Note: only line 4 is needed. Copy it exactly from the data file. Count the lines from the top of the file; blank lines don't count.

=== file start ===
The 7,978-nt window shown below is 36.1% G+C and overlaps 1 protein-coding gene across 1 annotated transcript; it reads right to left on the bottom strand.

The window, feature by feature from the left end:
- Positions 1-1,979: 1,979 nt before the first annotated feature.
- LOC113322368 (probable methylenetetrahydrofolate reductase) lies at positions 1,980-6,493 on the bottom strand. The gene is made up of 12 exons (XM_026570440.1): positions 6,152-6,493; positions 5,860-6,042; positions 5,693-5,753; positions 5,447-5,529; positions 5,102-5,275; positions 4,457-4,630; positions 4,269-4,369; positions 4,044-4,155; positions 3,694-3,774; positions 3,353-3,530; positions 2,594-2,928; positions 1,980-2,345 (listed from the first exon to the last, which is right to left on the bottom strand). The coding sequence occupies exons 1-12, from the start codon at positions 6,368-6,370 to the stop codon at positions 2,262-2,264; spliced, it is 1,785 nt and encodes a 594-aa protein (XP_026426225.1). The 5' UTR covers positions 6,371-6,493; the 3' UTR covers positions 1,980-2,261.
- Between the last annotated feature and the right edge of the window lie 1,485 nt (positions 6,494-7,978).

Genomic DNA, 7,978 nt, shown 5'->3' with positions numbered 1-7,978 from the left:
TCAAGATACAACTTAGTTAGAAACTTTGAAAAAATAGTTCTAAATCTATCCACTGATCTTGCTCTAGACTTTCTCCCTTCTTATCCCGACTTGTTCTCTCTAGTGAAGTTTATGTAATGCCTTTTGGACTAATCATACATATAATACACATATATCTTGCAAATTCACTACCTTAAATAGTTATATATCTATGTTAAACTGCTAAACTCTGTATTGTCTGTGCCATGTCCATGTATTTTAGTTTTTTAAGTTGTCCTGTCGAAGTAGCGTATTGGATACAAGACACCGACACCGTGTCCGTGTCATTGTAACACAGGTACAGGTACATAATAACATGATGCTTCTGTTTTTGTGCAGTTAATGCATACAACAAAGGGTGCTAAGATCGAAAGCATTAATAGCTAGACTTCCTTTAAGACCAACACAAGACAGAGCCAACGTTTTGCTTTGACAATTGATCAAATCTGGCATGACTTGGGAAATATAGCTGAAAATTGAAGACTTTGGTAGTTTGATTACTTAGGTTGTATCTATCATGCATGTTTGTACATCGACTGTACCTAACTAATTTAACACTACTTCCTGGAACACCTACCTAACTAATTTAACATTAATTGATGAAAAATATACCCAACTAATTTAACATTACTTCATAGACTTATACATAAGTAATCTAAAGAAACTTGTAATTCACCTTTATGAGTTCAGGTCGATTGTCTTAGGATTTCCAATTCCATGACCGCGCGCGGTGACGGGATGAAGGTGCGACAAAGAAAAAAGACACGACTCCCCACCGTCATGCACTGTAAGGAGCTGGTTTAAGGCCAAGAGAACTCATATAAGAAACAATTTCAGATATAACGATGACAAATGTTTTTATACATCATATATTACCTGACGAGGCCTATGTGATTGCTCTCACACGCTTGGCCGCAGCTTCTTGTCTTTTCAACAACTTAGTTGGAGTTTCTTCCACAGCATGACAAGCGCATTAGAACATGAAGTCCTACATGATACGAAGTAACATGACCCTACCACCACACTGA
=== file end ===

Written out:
- LOC113322368 (probable methylenetetrahydrofolate reductase) lies at positions 1,980-6,493 on the bottom strand. The gene is made up of 12 exons (XM_026570440.1): positions 6,152-6,493; positions 5,860-6,042; positions 5,693-5,753; positions 5,447-5,529; positions 5,102-5,275; positions 4,457-4,630; positions 4,269-4,369; positions 4,044-4,155; positions 3,694-3,774; positions 3,353-3,530; positions 2,594-2,928; positions 1,980-2,345 (listed from the first exon to the last, which is right to left on the bottom strand). The coding sequence occupies exons 1-12, from the start codon at positions 6,368-6,370 to the stop codon at positions 2,262-2,264; spliced, it is 1,785 nt and encodes a 594-aa protein (XP_026426225.1). The 5' UTR covers positions 6,371-6,493; the 3' UTR covers positions 1,980-2,261.